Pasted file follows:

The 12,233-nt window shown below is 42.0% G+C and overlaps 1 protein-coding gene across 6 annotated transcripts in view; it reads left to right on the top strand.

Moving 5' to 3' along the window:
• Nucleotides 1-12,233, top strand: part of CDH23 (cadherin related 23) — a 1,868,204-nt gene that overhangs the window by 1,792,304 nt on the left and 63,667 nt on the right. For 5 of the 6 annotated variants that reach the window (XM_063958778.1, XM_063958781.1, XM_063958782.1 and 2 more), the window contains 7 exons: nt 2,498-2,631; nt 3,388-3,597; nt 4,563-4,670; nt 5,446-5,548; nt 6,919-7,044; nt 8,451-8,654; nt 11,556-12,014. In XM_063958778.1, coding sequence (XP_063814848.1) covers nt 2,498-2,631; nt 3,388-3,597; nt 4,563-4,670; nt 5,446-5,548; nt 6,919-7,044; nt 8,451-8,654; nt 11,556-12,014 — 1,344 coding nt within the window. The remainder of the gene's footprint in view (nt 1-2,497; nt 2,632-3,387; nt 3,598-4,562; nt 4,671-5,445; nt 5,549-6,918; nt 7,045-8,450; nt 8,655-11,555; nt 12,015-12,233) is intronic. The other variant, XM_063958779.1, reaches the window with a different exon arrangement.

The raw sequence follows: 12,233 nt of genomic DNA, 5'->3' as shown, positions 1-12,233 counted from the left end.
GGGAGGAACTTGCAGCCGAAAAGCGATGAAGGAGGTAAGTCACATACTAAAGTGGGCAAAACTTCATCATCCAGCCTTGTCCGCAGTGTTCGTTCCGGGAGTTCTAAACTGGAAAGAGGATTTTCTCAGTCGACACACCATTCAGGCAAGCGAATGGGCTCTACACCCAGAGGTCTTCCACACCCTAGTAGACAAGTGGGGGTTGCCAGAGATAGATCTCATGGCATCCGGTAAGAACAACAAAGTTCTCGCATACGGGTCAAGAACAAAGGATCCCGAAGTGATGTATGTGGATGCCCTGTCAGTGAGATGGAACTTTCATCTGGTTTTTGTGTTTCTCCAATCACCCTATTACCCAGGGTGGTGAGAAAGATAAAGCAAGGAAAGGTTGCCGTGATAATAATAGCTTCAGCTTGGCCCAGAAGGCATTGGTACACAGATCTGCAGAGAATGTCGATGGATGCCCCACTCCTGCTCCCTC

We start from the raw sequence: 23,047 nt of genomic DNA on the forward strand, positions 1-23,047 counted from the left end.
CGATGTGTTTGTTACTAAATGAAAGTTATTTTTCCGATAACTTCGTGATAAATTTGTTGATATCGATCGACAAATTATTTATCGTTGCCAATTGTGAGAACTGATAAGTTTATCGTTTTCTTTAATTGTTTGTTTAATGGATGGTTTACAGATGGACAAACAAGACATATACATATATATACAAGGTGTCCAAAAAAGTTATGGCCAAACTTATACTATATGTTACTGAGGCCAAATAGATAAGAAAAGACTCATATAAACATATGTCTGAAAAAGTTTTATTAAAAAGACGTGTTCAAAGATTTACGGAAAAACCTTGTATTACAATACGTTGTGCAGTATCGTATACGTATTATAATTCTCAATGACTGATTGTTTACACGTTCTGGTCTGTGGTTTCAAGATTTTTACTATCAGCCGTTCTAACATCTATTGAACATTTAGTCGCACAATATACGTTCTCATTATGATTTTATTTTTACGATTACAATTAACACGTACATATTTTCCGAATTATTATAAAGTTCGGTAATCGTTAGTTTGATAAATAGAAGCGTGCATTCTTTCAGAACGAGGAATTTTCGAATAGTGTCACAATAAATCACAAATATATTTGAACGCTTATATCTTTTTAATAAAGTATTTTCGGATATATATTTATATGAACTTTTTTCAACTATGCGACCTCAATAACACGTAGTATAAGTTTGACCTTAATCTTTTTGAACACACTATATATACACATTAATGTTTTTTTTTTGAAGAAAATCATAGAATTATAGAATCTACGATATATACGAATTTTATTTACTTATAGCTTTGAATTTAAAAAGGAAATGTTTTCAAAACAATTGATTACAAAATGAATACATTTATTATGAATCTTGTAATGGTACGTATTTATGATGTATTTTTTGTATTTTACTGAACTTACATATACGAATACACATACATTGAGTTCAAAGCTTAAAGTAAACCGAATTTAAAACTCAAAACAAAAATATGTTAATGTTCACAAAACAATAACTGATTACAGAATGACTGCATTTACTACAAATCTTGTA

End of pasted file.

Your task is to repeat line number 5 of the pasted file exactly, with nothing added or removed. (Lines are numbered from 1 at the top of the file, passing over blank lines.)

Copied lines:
GGGAGGAACTTGCAGCCGAAAAGCGATGAAGGAGGTAAGTCACATACTAAAGTGGGCAAAACTTCATCATCCAGCCTTGTCCGCAGTGTTCGTTCCGGGAGTTCTAAACTGGAAAGAGGATTTTCTCAGTCGACACACCATTCAGGCAAGCGAATGGGCTCTACACCCAGAGGTCTTCCACACCCTAGTAGACAAGTGGGGGTTGCCAGAGATAGATCTCATGGCATCCGGTAAGAACAACAAAGTTCTCGCATACGGGTCAAGAACAAAGGATCCCGAAGTGATGTATGTGGATGCCCTGTCAGTGAGATGGAACTTTCATCTGGTTTTTGTGTTTCTCCAATCACCCTATTACCCAGGGTGGTGAGAAAGATAAAGCAAGGAAAGGTTGCCGTGATAATAATAGCTTCAGCTTGGCCCAGAAGGCATTGGTACACAGATCTGCAGAGAATGTCGATGGATGCCCCACTCCTGCTCCCTC